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CompTIA® Linux+ Certification, Powered by LPI, Student Manual by Axzo Press

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152 CompTIA Linux+ Certification, Powered by LPI
Topic A: FTP services
This topic covers the following CompTIA exam objectives for Linux+ [Powered by
LPI] Certification, LX0-101 and LX0-102 exams.
# Objective
107.1 Manage user and group accounts and related system files
Create and manage special purpose and limited accounts
109.1 Fundamentals of internet protocols
Knowledge about common TCP and UDP ports (20, 21, 22, 23, 25, 53, 80, 110, 119, 139, 143,
161, 443, 465, 993, 995)
The following is a partial list of the used files, terms, and utilities:
ftp
110.1 Perform security administration tasks
Set up limits on user logins, processes and memory usage
110.3 Securing data with encryption
Perform basic OpenSSH 2 client configuration and usage
Understand the role of OpenSSH 2 server host keys
Understand SSH port tunnels (including X11 tunnels)
The following is a partial list of the used files, terms, and utilities:
ssh
ssh-keygen
ssh-agent
ssh-add
~/.ssh/id_rsa and id_rsa.pub
~/.ssh/id_dsa and id_dsa.pub
/etc/ssh/ssh_host_rsa_key and ssh_host_rsa_key.pub
/etc/ssh/ssh_host_dsa_key and ssh_host_dsa_key.pub
~/.ssh/authorized_keys
/etc/ssh_known_hosts
File Transfer Protocol
Explanation
FTP, the File Transfer Protocol, is the Internet-standard means for transferring files
between computers. An FTP server, which on Linux is implemented as a daemon,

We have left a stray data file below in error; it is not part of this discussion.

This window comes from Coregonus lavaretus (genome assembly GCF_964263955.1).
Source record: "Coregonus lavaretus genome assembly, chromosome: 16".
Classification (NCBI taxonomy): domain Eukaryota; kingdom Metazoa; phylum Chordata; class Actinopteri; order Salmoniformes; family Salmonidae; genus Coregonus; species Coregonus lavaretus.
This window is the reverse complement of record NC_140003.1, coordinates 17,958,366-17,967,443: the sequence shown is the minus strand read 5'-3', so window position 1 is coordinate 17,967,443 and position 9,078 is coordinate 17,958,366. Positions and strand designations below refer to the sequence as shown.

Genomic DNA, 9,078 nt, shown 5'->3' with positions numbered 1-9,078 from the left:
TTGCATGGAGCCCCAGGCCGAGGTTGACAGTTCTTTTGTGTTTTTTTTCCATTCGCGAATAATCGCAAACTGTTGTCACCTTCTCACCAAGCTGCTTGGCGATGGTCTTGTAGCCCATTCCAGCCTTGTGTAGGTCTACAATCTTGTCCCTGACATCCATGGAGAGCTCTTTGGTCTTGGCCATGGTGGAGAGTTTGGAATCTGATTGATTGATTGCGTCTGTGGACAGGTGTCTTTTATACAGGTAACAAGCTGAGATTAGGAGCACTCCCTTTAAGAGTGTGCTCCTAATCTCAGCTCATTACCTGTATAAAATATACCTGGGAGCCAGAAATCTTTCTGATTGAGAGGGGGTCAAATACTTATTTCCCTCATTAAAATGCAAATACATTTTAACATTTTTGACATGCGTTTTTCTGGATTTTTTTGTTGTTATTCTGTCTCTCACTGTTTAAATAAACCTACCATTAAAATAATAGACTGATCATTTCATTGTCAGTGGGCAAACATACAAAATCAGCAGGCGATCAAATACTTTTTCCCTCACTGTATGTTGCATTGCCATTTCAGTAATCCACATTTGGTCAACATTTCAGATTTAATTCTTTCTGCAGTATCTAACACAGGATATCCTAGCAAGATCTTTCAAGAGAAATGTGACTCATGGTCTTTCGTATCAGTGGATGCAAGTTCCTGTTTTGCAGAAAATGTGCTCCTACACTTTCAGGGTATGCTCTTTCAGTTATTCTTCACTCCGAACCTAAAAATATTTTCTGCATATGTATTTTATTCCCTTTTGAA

accepts incoming connections, authenticates and authorizes users, and transfers files to
clients. An FTP client is the program that connects to the FTP server. Using the client, a
user logs on, navigates the directory tree, and uploads or downloads files.
FTP and e-mail services 153
Linux FTP daemons
There is a wide variety of FTP daemons available. Each provides the same core
functions for file transfers, user security, and so forth. Where they differ is typically in
the strength of security measures they afford, tools you can use to manage FTP services,
and so forth. Some common daemons include:
Washington University FTP daemon (wu-ftpd)
Very Secure FTP daemon (vsftpd)
ProFTPd
Pure-FTPd
Depending on your Linux distribution and the choices you made during installation, an
FTP daemon might not be installed on your system. You can easily install one using a
package manager or from source.
Do it!
A-1: Installing and starting an FTP server
Here’s how Here’s why
1 Use Synaptic Package Manager to
install the wu-ftpd package
Apply your changes and close
Synaptic Package Manager when
done
2 Open a terminal window
3 Enter sudo /etc/init.d/wu-ftpd start
Enter your password
When prompted, to start the wu-ftpd daemon.
154 CompTIA Linux+ Certification, Powered by LPI
FTP server configuration
Explanation You configure the WU-FTP daemon by editing the various files in the /etc/wu-ftpd
directory. The primary configuration file is ftpaccess.
You can explicitly deny users FTP access by listing their user account names in the
/etc/ftpusers file. You enter one user name per line in that file. In the default version of
the file, you find the names of all the accounts associated with non-person users, such as
daemon, nobody, bin, and so forth. The root user is also listed as a security measure—so
that you block potential root-level attacks via FTP.
You can configure access for users from specific hosts by editing the /etc/ftphosts file.
For example, you can permit a user to access your FTP server as long as he or she does
so from the hosts you list. Access from any other host would be denied. Your system
might not include such a file; check your daemon’s documentation to confirm its
support for the file.
You can provide custom messages to users who log on or attempt to do so. There are
various files in the /etc/wu-ftpd directory for this purpose. For example, if you limit the
number of simultaneous users, additional users receive the message in the msg.toomany
file. You can customize the existing files or, by modifying entries in the ftpaccess file,
specify a different file to display.

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